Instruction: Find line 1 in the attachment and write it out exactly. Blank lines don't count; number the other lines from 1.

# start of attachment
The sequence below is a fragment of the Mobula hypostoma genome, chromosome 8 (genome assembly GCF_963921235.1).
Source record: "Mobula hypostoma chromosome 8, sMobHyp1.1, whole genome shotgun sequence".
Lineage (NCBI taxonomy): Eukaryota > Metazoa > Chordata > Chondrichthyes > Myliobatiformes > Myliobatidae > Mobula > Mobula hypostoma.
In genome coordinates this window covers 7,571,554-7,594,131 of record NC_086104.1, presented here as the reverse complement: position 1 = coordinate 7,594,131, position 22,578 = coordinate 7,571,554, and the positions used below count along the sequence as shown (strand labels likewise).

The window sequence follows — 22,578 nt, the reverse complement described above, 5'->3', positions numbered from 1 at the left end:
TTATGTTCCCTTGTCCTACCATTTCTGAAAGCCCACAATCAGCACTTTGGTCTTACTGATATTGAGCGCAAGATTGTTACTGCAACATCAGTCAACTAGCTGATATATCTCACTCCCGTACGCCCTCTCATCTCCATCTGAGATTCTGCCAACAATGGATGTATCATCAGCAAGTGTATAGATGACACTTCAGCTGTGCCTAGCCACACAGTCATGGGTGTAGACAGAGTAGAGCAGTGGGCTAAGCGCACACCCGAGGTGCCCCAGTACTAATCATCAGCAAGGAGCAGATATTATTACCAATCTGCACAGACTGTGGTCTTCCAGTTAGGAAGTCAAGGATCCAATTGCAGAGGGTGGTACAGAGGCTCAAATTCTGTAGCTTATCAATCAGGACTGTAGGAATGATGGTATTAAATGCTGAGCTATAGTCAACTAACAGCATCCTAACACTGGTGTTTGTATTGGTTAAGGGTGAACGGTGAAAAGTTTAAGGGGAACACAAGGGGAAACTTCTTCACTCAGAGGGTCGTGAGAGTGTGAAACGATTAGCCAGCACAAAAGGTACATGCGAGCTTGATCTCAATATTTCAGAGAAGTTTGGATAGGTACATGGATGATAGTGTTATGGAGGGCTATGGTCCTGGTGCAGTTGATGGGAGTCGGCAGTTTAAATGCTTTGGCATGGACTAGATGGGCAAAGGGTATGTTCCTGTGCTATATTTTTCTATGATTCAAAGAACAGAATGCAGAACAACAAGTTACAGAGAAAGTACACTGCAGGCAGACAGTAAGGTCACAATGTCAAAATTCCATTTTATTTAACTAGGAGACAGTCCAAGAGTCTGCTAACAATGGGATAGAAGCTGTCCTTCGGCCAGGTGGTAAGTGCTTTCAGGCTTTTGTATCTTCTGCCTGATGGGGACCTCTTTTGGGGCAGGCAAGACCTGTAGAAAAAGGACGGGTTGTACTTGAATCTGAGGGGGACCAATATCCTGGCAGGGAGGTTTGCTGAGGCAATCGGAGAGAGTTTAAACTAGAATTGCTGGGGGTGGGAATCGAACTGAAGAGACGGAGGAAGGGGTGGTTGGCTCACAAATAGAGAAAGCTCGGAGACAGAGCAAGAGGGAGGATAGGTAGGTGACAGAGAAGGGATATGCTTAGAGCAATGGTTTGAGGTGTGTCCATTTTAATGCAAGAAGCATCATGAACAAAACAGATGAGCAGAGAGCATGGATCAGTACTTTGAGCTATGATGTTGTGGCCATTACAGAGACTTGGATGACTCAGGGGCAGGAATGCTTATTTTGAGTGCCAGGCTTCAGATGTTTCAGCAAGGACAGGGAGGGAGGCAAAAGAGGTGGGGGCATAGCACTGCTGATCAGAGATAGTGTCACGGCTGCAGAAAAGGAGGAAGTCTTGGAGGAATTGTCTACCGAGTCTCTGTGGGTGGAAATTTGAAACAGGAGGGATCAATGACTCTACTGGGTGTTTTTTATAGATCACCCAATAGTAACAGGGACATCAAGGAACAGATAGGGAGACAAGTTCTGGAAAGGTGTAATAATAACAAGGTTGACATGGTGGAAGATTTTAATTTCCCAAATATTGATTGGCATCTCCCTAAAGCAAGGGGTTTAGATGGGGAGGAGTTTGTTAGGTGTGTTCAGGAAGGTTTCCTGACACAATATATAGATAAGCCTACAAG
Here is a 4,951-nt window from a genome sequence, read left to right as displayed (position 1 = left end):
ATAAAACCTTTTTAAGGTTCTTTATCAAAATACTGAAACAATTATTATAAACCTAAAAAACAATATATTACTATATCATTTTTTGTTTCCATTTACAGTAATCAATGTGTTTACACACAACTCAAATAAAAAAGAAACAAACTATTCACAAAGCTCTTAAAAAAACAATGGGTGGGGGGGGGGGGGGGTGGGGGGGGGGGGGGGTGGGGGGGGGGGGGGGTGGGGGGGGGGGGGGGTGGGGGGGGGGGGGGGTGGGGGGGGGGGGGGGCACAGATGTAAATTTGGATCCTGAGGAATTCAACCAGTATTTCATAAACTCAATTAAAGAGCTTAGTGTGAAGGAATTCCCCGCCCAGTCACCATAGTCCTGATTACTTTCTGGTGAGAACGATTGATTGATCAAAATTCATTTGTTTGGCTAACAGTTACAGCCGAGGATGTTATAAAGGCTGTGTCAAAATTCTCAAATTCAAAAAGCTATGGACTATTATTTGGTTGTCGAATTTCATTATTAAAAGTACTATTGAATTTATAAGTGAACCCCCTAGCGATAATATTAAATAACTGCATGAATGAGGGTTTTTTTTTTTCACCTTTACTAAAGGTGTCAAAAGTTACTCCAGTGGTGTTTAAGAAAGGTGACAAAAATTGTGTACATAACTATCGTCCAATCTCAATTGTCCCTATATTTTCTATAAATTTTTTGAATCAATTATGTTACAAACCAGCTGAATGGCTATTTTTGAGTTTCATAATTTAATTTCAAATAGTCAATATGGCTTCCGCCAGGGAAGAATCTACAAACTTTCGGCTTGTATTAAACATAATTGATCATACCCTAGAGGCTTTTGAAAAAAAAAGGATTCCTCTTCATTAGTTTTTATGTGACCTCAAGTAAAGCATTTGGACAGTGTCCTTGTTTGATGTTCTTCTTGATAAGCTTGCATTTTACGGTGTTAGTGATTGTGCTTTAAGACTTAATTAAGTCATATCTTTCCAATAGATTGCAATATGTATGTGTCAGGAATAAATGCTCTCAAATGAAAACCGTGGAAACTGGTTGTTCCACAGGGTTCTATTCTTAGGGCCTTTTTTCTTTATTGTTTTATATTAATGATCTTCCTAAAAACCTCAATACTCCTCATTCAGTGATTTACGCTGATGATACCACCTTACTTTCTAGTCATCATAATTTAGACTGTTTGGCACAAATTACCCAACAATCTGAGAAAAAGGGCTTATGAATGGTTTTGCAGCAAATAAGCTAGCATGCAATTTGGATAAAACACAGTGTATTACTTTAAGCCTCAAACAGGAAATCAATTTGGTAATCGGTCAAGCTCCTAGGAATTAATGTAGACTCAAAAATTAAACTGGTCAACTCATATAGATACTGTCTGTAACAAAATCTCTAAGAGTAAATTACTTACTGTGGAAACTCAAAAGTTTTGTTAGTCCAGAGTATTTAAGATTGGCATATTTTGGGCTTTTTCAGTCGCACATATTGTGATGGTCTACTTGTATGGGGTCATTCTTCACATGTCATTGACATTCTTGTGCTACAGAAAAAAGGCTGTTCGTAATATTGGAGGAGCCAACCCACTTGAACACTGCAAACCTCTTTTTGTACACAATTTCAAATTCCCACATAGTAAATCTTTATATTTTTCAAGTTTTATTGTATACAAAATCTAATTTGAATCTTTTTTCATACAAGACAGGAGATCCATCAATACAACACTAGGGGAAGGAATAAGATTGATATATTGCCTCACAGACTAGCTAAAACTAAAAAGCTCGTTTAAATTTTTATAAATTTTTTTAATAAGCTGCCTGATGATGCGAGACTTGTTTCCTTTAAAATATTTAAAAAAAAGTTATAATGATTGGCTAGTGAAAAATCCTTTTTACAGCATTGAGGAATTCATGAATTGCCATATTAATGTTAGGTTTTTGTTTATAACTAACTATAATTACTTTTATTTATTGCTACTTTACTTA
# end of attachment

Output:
The sequence below is a fragment of the Mobula hypostoma genome, chromosome 8 (genome assembly GCF_963921235.1).